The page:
Agriculture 2011, 1(1), 4-21; doi:10.3390/agriculture1010004
Article

Multi-Location Study of Soil Enzyme Activities as Affected by Types and Rates of Manure Application and Tillage Practices

1 Cropping Systems Research Laboratory, USDA-ARS, 3810 4th Street, Lubbock, TX 79415, USA 2 Central Great Plains Research Station, USDA-ARS, 40335 County Road GG, Akron, CO 80720, USA 3 Animal Waste Management Research Unit, USDA-ARS, 230 Bennett Lane, Bowling Green, KY 42104, USA 4 Agricultural Research Center—Hays, Kansas State University, 1232 240th Avenue, Hays, KS 67601, USA 5 The Institute of Environmental and Human Health (TIEHH), Texas Tech University, Reese Technology Center Building 555, 1207 Gilbert Drive, Lubbock, TX 79416, USA
* Author to whom correspondence should be addressed.
Received: 19 November 2011; in revised form: 2 December 2011 / Accepted: 5 December 2011 / Published: 9 December 2011
(This article belongs to the Special Issue Soil Biology and Its Importance in Soil Fertility)
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Abstract: Significant amounts of manure are produced in the USA; however, information on the changes in ecosystem services related to soil biogeochemical cycling for agroecosystems supported with organic amendments such as manure is limited. A multi-location field study was initiated in Colorado (CO), Kansas (KS) and Kentucky (KY), USA in loam soils to evaluate the effects of manure and tillage practices on enzyme activities that are key to biogeochemical cycling such as β-glucosidase (C cycling), α-galactosidase (C cycling), β-glucosaminidase (C and N cycling) and phosphomonoesterases (P cycling). The treatments were as follows: (i) two years of beef manure applications to a fine sandy loam at different rates (control: 0, low: 34 kg N ha−1 and high: 96 kg N ha−1) and tillage practices in CO; (ii) three years of beef manure applications to a silt loam at different rates (0, low: 67 kg N ha−1 and high: 134 kg N ha−1) and tillage practices in KS and; (iii) three years of poultry and dairy manure applications to a silt loam with different tillage practices at the same rate (403 kg N ha−1) in KY. Tillage practices (none vs. conventional) had no effect on the enzyme activities. Principal Component Analyses (PCA) grouped all enzyme activities with the high beef manure application rate after the first year in CO at 0–5 cm. By the second year, the low and high beef manure rates differed in enzyme activities for the KS soil with no difference between the low rate and control in CO. Since the first year of the KY study, acid phosphatase activity was greater in the poultry treated soil compared to dairy or the control; whereas, C cycling enzyme activities were similar in soil treated with dairy or poultry manure. For all studies, PCAs for soil samples from 5–10 cm depth did not reveal treatment separation until the second year, i.e., only high application rate differed from the other treatments. Results of the study indicated significant responses in C and P cycling enzyme activities to manure applications within two years, suggesting potential benefits to soil biogeochemical cycling essential for the productivity of agroecosystems supported with organic fertilizers.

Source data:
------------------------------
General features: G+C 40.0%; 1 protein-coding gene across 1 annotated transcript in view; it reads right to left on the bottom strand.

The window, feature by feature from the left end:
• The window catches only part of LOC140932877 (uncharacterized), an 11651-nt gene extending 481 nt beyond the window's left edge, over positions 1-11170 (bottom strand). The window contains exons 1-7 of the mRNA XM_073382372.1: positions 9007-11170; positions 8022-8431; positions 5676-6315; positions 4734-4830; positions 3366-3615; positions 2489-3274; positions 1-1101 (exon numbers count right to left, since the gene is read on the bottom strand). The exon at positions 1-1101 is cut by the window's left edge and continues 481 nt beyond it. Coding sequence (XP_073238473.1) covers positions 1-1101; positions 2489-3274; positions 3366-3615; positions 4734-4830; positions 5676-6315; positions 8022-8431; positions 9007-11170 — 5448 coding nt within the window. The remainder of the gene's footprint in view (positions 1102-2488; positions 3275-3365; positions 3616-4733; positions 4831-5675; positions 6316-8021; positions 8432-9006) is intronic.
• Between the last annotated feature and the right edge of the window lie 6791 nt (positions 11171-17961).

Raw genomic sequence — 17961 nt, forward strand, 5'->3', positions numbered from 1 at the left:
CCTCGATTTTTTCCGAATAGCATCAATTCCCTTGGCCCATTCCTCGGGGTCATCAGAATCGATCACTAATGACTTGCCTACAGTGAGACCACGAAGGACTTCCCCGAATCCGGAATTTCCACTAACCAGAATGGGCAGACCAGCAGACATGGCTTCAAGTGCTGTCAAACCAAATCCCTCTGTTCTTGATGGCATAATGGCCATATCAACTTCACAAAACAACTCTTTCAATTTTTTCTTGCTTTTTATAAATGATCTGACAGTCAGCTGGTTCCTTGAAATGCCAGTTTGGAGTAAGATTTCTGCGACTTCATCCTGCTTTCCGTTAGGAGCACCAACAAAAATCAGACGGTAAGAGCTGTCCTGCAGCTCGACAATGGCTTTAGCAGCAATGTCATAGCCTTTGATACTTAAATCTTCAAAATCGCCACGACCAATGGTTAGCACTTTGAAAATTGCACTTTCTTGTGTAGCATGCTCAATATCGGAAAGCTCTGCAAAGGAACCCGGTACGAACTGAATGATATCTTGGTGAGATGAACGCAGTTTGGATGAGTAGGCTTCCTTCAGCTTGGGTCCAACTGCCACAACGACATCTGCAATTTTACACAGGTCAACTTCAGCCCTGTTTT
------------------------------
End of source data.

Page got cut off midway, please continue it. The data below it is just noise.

Keywords: broiler litter; poultry manure; dairy manure; beef manure; corn; tillage; enzyme activities; biogeochemical cycling; soil quality

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MDPI and ACS Style

Acosta-Martinez, V.; Mikha, M.M.; Sistani, K.R.; Stahlman, P.W.; Benjamin, J.G.; Vigil, M.F.; Erickson, R. Multi-Location Study of Soil Enzyme Activities as Affected by Types and Rates of Manure Application and Tillage Practices. Agriculture 2011, 1, 4-21.

AMA Style

Acosta-Martinez V, Mikha MM, Sistani KR, Stahlman PW, Benjamin JG, Vigil MF, Erickson R. Multi-Location Study of Soil Enzyme Activities as Affected by Types and Rates of Manure Application and Tillage Practices. Agriculture. 2011; 1(1):4-21.

Chicago/Turabian Style

Acosta-Martinez, Veronica; Mikha, Maysoon M.; Sistani, Karamat R.; Stahlman, Phillip W.; Benjamin, Joseph G.; Vigil, Merle F.; Erickson, Richie. 2011. "Multi-Location Study of Soil Enzyme Activities as Affected by Types and Rates of Manure Application and Tillage Practices." Agriculture 1, no. 1: 4-21.

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